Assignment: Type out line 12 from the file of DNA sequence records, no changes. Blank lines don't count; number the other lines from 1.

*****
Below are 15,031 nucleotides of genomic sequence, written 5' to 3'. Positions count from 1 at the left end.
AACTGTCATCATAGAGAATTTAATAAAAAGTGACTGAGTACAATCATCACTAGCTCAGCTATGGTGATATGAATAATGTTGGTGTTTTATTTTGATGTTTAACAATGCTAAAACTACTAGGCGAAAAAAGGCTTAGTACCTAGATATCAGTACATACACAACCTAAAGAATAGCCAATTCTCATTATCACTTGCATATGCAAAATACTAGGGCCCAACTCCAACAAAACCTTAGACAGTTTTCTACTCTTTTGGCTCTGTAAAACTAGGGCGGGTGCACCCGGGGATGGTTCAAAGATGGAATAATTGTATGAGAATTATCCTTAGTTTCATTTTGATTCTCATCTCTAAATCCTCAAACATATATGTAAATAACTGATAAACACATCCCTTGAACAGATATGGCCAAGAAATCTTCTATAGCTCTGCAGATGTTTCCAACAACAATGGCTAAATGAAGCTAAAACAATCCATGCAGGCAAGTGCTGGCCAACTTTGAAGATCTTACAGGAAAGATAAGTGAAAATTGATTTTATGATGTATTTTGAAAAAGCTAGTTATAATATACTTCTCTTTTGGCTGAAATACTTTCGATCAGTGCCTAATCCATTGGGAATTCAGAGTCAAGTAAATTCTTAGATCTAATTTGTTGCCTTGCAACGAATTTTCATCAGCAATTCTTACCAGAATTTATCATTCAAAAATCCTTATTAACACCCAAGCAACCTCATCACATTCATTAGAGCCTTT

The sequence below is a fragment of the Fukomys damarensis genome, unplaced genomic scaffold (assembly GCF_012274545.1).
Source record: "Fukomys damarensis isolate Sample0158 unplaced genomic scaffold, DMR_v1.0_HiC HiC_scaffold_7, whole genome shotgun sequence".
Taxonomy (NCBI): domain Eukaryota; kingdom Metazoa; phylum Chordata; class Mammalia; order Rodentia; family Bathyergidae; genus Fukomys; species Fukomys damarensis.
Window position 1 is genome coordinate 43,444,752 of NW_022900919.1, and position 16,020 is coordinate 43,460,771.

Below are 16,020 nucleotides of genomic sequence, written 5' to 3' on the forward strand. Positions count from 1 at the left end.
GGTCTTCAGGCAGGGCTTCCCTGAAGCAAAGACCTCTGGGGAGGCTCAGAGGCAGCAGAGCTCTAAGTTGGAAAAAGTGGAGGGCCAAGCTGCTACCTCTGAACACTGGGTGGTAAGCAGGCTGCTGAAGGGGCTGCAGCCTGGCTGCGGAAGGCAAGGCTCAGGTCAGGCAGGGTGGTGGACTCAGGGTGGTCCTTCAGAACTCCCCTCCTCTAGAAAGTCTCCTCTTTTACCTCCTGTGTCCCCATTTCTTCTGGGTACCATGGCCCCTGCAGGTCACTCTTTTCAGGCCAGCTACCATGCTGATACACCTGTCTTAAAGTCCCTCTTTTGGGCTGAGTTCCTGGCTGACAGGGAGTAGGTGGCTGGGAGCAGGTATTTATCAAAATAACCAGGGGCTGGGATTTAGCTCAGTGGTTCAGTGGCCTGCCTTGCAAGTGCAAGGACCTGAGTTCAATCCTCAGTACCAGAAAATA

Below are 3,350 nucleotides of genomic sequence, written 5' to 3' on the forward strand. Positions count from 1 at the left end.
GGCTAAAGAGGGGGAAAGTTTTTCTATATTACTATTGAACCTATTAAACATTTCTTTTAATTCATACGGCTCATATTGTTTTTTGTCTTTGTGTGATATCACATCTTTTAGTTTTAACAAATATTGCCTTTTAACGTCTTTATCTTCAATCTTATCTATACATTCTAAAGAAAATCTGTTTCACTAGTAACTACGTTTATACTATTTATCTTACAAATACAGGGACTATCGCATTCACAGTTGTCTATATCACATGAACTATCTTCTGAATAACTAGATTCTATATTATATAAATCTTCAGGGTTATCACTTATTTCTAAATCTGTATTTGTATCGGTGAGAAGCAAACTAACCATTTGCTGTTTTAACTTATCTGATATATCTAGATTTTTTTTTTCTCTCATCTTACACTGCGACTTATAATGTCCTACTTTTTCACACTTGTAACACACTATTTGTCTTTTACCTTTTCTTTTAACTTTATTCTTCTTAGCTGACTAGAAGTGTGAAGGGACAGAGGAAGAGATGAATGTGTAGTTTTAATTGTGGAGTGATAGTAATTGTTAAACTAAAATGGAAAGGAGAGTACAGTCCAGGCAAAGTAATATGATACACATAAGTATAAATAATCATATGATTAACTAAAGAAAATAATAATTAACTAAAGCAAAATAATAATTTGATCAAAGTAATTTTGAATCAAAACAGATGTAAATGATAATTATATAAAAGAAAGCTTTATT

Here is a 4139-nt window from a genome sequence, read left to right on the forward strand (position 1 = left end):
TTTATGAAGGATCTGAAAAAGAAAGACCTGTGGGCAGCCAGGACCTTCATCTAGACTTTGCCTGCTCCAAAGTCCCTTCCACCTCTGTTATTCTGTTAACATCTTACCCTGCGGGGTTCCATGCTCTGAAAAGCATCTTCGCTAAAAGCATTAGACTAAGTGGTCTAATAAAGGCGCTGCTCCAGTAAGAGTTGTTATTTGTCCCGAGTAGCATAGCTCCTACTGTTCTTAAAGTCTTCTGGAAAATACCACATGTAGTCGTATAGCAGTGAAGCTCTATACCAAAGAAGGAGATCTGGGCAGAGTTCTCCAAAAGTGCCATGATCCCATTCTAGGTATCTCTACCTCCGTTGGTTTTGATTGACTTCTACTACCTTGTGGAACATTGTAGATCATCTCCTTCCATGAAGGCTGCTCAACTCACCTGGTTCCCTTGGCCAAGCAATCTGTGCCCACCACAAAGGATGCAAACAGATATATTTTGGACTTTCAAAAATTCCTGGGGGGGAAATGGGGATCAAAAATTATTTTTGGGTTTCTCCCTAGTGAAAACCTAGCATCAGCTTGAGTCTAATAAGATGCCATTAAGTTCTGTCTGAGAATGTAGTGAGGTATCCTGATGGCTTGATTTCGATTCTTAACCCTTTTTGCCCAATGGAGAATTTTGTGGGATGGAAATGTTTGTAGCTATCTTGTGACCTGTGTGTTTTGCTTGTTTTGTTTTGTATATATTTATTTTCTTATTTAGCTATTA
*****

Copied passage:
TTTATGAAGGATCTGAAAAAGAAAGACCTGTGGGCAGCCAGGACCTTCATCTAGACTTTGCCTGCTCCAAAGTCCCTTCCACCTCTGTTATTCTGTTAACATCTTACCCTGCGGGGTTCCATGCTCTGAAAAGCATCTTCGCTAAAAGCATTAGACTAAGTGGTCTAATAAAGGCGCTGCTCCAGTAAGAGTTGTTATTTGTCCCGAGTAGCATAGCTCCTACTGTTCTTAAAGTCTTCTGGAAAATACCACATGTAGTCGTATAGCAGTGAAGCTCTATACCAAAGAAGGAGATCTGGGCAGAGTTCTCCAAAAGTGCCATGATCCCATTCTAGGTATCTCTACCTCCGTTGGTTTTGATTGACTTCTACTACCTTGTGGAACATTGTAGATCATCTCCTTCCATGAAGGCTGCTCAACTCACCTGGTTCCCTTGGCCAAGCAATCTGTGCCCACCACAAAGGATGCAAACAGATATATTTTGGACTTTCAAAAATTCCTGGGGGGGAAATGGGGATCAAAAATTATTTTTGGGTTTCTCCCTAGTGAAAACCTAGCATCAGCTTGAGTCTAATAAGATGCCATTAAGTTCTGTCTGAGAATGTAGTGAGGTATCCTGATGGCTTGATTTCGATTCTTAACCCTTTTTGCCCAATGGAGAATTTTGTGGGATGGAAATGTTTGTAGCTATCTTGTGACCTGTGTGTTTTGCTTGTTTTGTTTTGTATATATTTATTTTCTTATTTAGCTATTA